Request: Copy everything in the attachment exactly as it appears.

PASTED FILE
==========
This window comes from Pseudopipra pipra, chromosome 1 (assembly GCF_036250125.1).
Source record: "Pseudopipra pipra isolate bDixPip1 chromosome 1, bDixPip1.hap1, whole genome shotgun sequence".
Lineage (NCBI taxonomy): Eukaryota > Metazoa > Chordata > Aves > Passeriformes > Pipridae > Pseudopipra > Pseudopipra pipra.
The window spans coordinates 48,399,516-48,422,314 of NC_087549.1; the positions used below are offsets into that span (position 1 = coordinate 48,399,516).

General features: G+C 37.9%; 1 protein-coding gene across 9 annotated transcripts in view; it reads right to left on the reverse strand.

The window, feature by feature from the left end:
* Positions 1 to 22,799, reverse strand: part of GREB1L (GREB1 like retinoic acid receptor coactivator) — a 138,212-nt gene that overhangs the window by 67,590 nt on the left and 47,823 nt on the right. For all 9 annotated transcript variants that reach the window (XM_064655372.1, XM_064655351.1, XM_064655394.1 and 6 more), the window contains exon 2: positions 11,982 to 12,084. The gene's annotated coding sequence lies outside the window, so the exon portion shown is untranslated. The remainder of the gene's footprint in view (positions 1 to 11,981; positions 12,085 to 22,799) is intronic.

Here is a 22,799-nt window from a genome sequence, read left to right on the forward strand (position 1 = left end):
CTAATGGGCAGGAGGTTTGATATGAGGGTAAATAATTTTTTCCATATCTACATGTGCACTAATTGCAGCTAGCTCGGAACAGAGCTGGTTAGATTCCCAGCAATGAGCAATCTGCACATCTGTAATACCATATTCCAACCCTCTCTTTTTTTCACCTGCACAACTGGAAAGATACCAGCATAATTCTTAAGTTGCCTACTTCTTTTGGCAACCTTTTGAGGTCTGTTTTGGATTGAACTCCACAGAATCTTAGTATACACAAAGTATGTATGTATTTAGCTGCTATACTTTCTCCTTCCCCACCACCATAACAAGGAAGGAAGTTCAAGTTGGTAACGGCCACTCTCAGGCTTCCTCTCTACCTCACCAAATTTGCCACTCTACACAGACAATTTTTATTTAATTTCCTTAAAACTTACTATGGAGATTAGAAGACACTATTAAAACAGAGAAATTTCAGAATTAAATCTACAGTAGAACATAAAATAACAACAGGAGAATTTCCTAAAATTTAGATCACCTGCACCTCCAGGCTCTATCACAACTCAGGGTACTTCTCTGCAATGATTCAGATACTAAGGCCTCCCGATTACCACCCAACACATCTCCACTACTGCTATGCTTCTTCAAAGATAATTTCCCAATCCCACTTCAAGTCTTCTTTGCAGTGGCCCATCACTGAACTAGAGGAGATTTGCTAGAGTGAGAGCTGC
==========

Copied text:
This window comes from Pseudopipra pipra, chromosome 1 (assembly GCF_036250125.1).
Source record: "Pseudopipra pipra isolate bDixPip1 chromosome 1, bDixPip1.hap1, whole genome shotgun sequence".
Lineage (NCBI taxonomy): Eukaryota > Metazoa > Chordata > Aves > Passeriformes > Pipridae > Pseudopipra > Pseudopipra pipra.
The window spans coordinates 48,399,516-48,422,314 of NC_087549.1; the positions used below are offsets into that span (position 1 = coordinate 48,399,516).

General features: G+C 37.9%; 1 protein-coding gene across 9 annotated transcripts in view; it reads right to left on the reverse strand.

The window, feature by feature from the left end:
* Positions 1 to 22,799, reverse strand: part of GREB1L (GREB1 like retinoic acid receptor coactivator) — a 138,212-nt gene that overhangs the window by 67,590 nt on the left and 47,823 nt on the right. For all 9 annotated transcript variants that reach the window (XM_064655372.1, XM_064655351.1, XM_064655394.1 and 6 more), the window contains exon 2: positions 11,982 to 12,084. The gene's annotated coding sequence lies outside the window, so the exon portion shown is untranslated. The remainder of the gene's footprint in view (positions 1 to 11,981; positions 12,085 to 22,799) is intronic.

Here is a 22,799-nt window from a genome sequence, read left to right on the forward strand (position 1 = left end):
CTAATGGGCAGGAGGTTTGATATGAGGGTAAATAATTTTTTCCATATCTACATGTGCACTAATTGCAGCTAGCTCGGAACAGAGCTGGTTAGATTCCCAGCAATGAGCAATCTGCACATCTGTAATACCATATTCCAACCCTCTCTTTTTTTCACCTGCACAACTGGAAAGATACCAGCATAATTCTTAAGTTGCCTACTTCTTTTGGCAACCTTTTGAGGTCTGTTTTGGATTGAACTCCACAGAATCTTAGTATACACAAAGTATGTATGTATTTAGCTGCTATACTTTCTCCTTCCCCACCACCATAACAAGGAAGGAAGTTCAAGTTGGTAACGGCCACTCTCAGGCTTCCTCTCTACCTCACCAAATTTGCCACTCTACACAGACAATTTTTATTTAATTTCCTTAAAACTTACTATGGAGATTAGAAGACACTATTAAAACAGAGAAATTTCAGAATTAAATCTACAGTAGAACATAAAATAACAACAGGAGAATTTCCTAAAATTTAGATCACCTGCACCTCCAGGCTCTATCACAACTCAGGGTACTTCTCTGCAATGATTCAGATACTAAGGCCTCCCGATTACCACCCAACACATCTCCACTACTGCTATGCTTCTTCAAAGATAATTTCCCAATCCCACTTCAAGTCTTCTTTGCAGTGGCCCATCACTGAACTAGAGGAGATTTGCTAGAGTGAGAGCTGC